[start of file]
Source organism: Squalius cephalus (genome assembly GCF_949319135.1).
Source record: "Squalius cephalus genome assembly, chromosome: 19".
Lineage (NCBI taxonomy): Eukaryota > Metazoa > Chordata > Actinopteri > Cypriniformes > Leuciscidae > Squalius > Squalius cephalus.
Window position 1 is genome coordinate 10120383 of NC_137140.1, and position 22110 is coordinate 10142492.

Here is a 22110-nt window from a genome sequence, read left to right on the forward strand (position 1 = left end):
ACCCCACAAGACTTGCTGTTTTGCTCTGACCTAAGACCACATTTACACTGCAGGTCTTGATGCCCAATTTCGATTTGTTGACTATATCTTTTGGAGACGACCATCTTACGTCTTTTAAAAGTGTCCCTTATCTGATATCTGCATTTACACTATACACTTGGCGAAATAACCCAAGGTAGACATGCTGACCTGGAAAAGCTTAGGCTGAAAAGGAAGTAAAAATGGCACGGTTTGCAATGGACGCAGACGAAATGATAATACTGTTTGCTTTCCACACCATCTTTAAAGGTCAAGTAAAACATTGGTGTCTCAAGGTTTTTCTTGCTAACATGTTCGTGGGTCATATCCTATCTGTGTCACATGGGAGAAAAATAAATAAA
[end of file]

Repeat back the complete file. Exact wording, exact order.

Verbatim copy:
Source organism: Squalius cephalus (genome assembly GCF_949319135.1).
Source record: "Squalius cephalus genome assembly, chromosome: 19".
Lineage (NCBI taxonomy): Eukaryota > Metazoa > Chordata > Actinopteri > Cypriniformes > Leuciscidae > Squalius > Squalius cephalus.
Window position 1 is genome coordinate 10120383 of NC_137140.1, and position 22110 is coordinate 10142492.

Here is a 22110-nt window from a genome sequence, read left to right on the forward strand (position 1 = left end):
ACCCCACAAGACTTGCTGTTTTGCTCTGACCTAAGACCACATTTACACTGCAGGTCTTGATGCCCAATTTCGATTTGTTGACTATATCTTTTGGAGACGACCATCTTACGTCTTTTAAAAGTGTCCCTTATCTGATATCTGCATTTACACTATACACTTGGCGAAATAACCCAAGGTAGACATGCTGACCTGGAAAAGCTTAGGCTGAAAAGGAAGTAAAAATGGCACGGTTTGCAATGGACGCAGACGAAATGATAATACTGTTTGCTTTCCACACCATCTTTAAAGGTCAAGTAAAACATTGGTGTCTCAAGGTTTTTCTTGCTAACATGTTCGTGGGTCATATCCTATCTGTGTCACATGGGAGAAAAATAAATAAA